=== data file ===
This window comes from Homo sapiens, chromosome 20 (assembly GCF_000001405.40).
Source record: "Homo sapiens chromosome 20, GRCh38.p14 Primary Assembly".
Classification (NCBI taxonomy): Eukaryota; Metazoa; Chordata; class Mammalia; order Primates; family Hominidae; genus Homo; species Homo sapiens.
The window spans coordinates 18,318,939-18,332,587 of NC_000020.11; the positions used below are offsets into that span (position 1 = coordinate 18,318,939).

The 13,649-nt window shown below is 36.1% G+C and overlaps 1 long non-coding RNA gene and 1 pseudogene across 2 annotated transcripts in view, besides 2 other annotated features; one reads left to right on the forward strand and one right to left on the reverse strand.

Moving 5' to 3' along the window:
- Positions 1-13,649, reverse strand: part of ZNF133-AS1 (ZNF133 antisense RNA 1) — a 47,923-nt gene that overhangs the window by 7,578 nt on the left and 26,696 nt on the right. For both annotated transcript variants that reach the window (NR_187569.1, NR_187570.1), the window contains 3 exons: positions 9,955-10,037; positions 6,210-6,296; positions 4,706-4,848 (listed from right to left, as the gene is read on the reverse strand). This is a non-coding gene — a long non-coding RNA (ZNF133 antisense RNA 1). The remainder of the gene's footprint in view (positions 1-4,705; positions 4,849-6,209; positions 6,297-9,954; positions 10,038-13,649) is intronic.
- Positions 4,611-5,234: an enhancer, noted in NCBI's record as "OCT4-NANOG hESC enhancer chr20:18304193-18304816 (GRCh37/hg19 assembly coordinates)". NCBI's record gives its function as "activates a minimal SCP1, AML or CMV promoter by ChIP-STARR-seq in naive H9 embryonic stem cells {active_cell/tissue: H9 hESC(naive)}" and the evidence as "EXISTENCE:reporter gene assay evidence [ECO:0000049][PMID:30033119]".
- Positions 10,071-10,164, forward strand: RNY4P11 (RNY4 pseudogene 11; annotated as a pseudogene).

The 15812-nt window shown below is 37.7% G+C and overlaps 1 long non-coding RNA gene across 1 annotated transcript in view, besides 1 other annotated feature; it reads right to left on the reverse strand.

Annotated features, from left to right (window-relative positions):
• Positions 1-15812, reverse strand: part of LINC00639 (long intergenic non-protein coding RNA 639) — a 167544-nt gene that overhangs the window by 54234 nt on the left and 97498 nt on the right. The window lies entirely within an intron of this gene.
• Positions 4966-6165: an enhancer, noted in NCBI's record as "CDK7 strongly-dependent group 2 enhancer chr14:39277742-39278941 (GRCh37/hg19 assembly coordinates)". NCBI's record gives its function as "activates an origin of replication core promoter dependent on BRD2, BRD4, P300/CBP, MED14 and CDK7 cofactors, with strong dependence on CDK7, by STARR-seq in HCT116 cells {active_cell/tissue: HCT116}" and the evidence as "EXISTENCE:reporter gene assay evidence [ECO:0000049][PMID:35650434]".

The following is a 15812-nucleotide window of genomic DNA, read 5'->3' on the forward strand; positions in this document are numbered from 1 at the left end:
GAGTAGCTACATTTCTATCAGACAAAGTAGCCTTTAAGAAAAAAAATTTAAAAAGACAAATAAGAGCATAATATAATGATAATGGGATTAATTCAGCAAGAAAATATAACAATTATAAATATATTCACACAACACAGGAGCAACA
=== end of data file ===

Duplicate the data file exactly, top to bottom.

This window comes from Homo sapiens, chromosome 20 (assembly GCF_000001405.40).
Source record: "Homo sapiens chromosome 20, GRCh38.p14 Primary Assembly".
Classification (NCBI taxonomy): Eukaryota; Metazoa; Chordata; class Mammalia; order Primates; family Hominidae; genus Homo; species Homo sapiens.
The window spans coordinates 18,318,939-18,332,587 of NC_000020.11; the positions used below are offsets into that span (position 1 = coordinate 18,318,939).

The 13,649-nt window shown below is 36.1% G+C and overlaps 1 long non-coding RNA gene and 1 pseudogene across 2 annotated transcripts in view, besides 2 other annotated features; one reads left to right on the forward strand and one right to left on the reverse strand.

Moving 5' to 3' along the window:
- Positions 1-13,649, reverse strand: part of ZNF133-AS1 (ZNF133 antisense RNA 1) — a 47,923-nt gene that overhangs the window by 7,578 nt on the left and 26,696 nt on the right. For both annotated transcript variants that reach the window (NR_187569.1, NR_187570.1), the window contains 3 exons: positions 9,955-10,037; positions 6,210-6,296; positions 4,706-4,848 (listed from right to left, as the gene is read on the reverse strand). This is a non-coding gene — a long non-coding RNA (ZNF133 antisense RNA 1). The remainder of the gene's footprint in view (positions 1-4,705; positions 4,849-6,209; positions 6,297-9,954; positions 10,038-13,649) is intronic.
- Positions 4,611-5,234: an enhancer, noted in NCBI's record as "OCT4-NANOG hESC enhancer chr20:18304193-18304816 (GRCh37/hg19 assembly coordinates)". NCBI's record gives its function as "activates a minimal SCP1, AML or CMV promoter by ChIP-STARR-seq in naive H9 embryonic stem cells {active_cell/tissue: H9 hESC(naive)}" and the evidence as "EXISTENCE:reporter gene assay evidence [ECO:0000049][PMID:30033119]".
- Positions 10,071-10,164, forward strand: RNY4P11 (RNY4 pseudogene 11; annotated as a pseudogene).

The 15812-nt window shown below is 37.7% G+C and overlaps 1 long non-coding RNA gene across 1 annotated transcript in view, besides 1 other annotated feature; it reads right to left on the reverse strand.

Annotated features, from left to right (window-relative positions):
• Positions 1-15812, reverse strand: part of LINC00639 (long intergenic non-protein coding RNA 639) — a 167544-nt gene that overhangs the window by 54234 nt on the left and 97498 nt on the right. The window lies entirely within an intron of this gene.
• Positions 4966-6165: an enhancer, noted in NCBI's record as "CDK7 strongly-dependent group 2 enhancer chr14:39277742-39278941 (GRCh37/hg19 assembly coordinates)". NCBI's record gives its function as "activates an origin of replication core promoter dependent on BRD2, BRD4, P300/CBP, MED14 and CDK7 cofactors, with strong dependence on CDK7, by STARR-seq in HCT116 cells {active_cell/tissue: HCT116}" and the evidence as "EXISTENCE:reporter gene assay evidence [ECO:0000049][PMID:35650434]".

The following is a 15812-nucleotide window of genomic DNA, read 5'->3' on the forward strand; positions in this document are numbered from 1 at the left end:
GAGTAGCTACATTTCTATCAGACAAAGTAGCCTTTAAGAAAAAAAATTTAAAAAGACAAATAAGAGCATAATATAATGATAATGGGATTAATTCAGCAAGAAAATATAACAATTATAAATATATTCACACAACACAGGAGCAACA